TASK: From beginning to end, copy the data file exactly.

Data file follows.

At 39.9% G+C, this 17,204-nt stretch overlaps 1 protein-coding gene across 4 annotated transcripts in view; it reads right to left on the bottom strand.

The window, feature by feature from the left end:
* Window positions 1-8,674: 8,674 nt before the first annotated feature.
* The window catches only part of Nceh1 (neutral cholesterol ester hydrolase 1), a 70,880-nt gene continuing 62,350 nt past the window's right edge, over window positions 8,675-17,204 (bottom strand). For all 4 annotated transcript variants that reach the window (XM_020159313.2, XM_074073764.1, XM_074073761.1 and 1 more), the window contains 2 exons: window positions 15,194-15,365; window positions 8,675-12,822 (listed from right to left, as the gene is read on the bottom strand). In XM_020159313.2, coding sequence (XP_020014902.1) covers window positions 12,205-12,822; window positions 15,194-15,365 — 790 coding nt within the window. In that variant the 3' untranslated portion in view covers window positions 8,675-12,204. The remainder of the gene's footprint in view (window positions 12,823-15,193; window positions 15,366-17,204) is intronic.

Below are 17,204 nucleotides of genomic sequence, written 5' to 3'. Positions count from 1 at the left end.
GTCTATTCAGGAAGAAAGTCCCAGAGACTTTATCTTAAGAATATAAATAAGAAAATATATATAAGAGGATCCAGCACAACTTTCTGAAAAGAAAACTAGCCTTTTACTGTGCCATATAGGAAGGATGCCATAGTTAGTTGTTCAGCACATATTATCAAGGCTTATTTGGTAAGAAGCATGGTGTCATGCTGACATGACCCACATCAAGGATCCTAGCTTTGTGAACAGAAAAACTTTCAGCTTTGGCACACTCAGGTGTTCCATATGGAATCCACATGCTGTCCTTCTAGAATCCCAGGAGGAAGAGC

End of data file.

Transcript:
At 39.9% G+C, this 17,204-nt stretch overlaps 1 protein-coding gene across 4 annotated transcripts in view; it reads right to left on the bottom strand.

The window, feature by feature from the left end:
* Window positions 1-8,674: 8,674 nt before the first annotated feature.
* The window catches only part of Nceh1 (neutral cholesterol ester hydrolase 1), a 70,880-nt gene continuing 62,350 nt past the window's right edge, over window positions 8,675-17,204 (bottom strand). For all 4 annotated transcript variants that reach the window (XM_020159313.2, XM_074073764.1, XM_074073761.1 and 1 more), the window contains 2 exons: window positions 15,194-15,365; window positions 8,675-12,822 (listed from right to left, as the gene is read on the bottom strand). In XM_020159313.2, coding sequence (XP_020014902.1) covers window positions 12,205-12,822; window positions 15,194-15,365 — 790 coding nt within the window. In that variant the 3' untranslated portion in view covers window positions 8,675-12,204. The remainder of the gene's footprint in view (window positions 12,823-15,193; window positions 15,366-17,204) is intronic.

Below are 17,204 nucleotides of genomic sequence, written 5' to 3'. Positions count from 1 at the left end.
GTCTATTCAGGAAGAAAGTCCCAGAGACTTTATCTTAAGAATATAAATAAGAAAATATATATAAGAGGATCCAGCACAACTTTCTGAAAAGAAAACTAGCCTTTTACTGTGCCATATAGGAAGGATGCCATAGTTAGTTGTTCAGCACATATTATCAAGGCTTATTTGGTAAGAAGCATGGTGTCATGCTGACATGACCCACATCAAGGATCCTAGCTTTGTGAACAGAAAAACTTTCAGCTTTGGCACACTCAGGTGTTCCATATGGAATCCACATGCTGTCCTTCTAGAATCCCAGGAGGAAGAGC